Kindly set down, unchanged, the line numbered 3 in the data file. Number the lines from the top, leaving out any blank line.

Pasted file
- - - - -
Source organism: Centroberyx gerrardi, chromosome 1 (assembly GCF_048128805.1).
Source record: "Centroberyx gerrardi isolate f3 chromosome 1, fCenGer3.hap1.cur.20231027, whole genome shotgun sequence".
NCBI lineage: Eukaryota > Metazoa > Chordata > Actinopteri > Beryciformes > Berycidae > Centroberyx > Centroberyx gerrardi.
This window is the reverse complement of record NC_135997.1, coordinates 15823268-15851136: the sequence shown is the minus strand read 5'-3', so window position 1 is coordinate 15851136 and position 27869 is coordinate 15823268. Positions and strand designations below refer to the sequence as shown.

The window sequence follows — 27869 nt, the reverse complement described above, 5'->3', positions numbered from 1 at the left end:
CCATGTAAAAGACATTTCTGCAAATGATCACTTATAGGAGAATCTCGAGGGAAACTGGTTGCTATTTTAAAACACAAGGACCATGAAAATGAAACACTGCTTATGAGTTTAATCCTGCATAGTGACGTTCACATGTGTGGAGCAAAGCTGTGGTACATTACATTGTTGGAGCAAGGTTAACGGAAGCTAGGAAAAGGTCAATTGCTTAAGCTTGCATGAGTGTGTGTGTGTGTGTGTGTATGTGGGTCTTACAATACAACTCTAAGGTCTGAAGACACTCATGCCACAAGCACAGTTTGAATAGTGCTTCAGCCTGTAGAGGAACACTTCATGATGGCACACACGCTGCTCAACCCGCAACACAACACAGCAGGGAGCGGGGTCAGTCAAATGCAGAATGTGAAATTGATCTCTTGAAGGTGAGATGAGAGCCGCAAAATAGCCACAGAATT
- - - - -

NCBI lineage: Eukaryota > Metazoa > Chordata > Actinopteri > Beryciformes > Berycidae > Centroberyx > Centroberyx gerrardi.